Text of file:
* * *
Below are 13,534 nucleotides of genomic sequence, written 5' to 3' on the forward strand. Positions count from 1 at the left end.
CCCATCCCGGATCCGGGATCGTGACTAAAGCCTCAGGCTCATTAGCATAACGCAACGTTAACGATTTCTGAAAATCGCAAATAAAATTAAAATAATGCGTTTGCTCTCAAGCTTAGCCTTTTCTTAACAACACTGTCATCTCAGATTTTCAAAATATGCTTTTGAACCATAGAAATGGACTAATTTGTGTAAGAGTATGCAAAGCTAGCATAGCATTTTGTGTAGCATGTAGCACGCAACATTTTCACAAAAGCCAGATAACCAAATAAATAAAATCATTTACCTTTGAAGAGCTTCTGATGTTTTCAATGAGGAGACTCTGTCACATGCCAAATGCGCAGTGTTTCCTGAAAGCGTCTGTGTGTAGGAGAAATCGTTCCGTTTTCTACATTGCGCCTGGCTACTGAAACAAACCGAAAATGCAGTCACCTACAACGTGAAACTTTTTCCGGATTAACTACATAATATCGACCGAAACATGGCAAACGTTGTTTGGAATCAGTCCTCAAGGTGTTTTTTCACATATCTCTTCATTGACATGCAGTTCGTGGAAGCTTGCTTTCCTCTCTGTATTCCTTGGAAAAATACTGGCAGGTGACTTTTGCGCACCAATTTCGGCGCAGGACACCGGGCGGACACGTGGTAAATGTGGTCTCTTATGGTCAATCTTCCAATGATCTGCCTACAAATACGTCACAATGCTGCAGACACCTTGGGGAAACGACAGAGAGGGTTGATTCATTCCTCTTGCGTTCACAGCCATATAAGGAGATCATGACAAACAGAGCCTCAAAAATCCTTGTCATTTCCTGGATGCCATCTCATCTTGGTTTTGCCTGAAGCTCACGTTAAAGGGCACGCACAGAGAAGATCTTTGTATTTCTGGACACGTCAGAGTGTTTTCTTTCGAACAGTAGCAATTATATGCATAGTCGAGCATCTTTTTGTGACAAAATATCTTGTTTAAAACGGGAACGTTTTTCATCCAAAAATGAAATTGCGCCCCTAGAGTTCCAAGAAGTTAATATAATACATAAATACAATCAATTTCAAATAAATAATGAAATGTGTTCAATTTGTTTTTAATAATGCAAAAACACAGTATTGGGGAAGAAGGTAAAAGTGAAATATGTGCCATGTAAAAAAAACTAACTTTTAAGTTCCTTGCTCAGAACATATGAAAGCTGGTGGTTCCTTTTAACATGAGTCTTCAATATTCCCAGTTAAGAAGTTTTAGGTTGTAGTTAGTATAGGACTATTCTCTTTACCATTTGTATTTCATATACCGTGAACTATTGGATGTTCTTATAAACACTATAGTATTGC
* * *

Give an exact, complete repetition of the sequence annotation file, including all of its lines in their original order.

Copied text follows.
Below are 13,534 nucleotides of genomic sequence, written 5' to 3' on the forward strand. Positions count from 1 at the left end.
CCCATCCCGGATCCGGGATCGTGACTAAAGCCTCAGGCTCATTAGCATAACGCAACGTTAACGATTTCTGAAAATCGCAAATAAAATTAAAATAATGCGTTTGCTCTCAAGCTTAGCCTTTTCTTAACAACACTGTCATCTCAGATTTTCAAAATATGCTTTTGAACCATAGAAATGGACTAATTTGTGTAAGAGTATGCAAAGCTAGCATAGCATTTTGTGTAGCATGTAGCACGCAACATTTTCACAAAAGCCAGATAACCAAATAAATAAAATCATTTACCTTTGAAGAGCTTCTGATGTTTTCAATGAGGAGACTCTGTCACATGCCAAATGCGCAGTGTTTCCTGAAAGCGTCTGTGTGTAGGAGAAATCGTTCCGTTTTCTACATTGCGCCTGGCTACTGAAACAAACCGAAAATGCAGTCACCTACAACGTGAAACTTTTTCCGGATTAACTACATAATATCGACCGAAACATGGCAAACGTTGTTTGGAATCAGTCCTCAAGGTGTTTTTTCACATATCTCTTCATTGACATGCAGTTCGTGGAAGCTTGCTTTCCTCTCTGTATTCCTTGGAAAAATACTGGCAGGTGACTTTTGCGCACCAATTTCGGCGCAGGACACCGGGCGGACACGTGGTAAATGTGGTCTCTTATGGTCAATCTTCCAATGATCTGCCTACAAATACGTCACAATGCTGCAGACACCTTGGGGAAACGACAGAGAGGGTTGATTCATTCCTCTTGCGTTCACAGCCATATAAGGAGATCATGACAAACAGAGCCTCAAAAATCCTTGTCATTTCCTGGATGCCATCTCATCTTGGTTTTGCCTGAAGCTCACGTTAAAGGGCACGCACAGAGAAGATCTTTGTATTTCTGGACACGTCAGAGTGTTTTCTTTCGAACAGTAGCAATTATATGCATAGTCGAGCATCTTTTTGTGACAAAATATCTTGTTTAAAACGGGAACGTTTTTCATCCAAAAATGAAATTGCGCCCCTAGAGTTCCAAGAAGTTAATATAATACATAAATACAATCAATTTCAAATAAATAATGAAATGTGTTCAATTTGTTTTTAATAATGCAAAAACACAGTATTGGGGAAGAAGGTAAAAGTGAAATATGTGCCATGTAAAAAAAACTAACTTTTAAGTTCCTTGCTCAGAACATATGAAAGCTGGTGGTTCCTTTTAACATGAGTCTTCAATATTCCCAGTTAAGAAGTTTTAGGTTGTAGTTAGTATAGGACTATTCTCTTTACCATTTGTATTTCATATACCGTGAACTATTGGATGTTCTTATAAACACTATAGTATTGC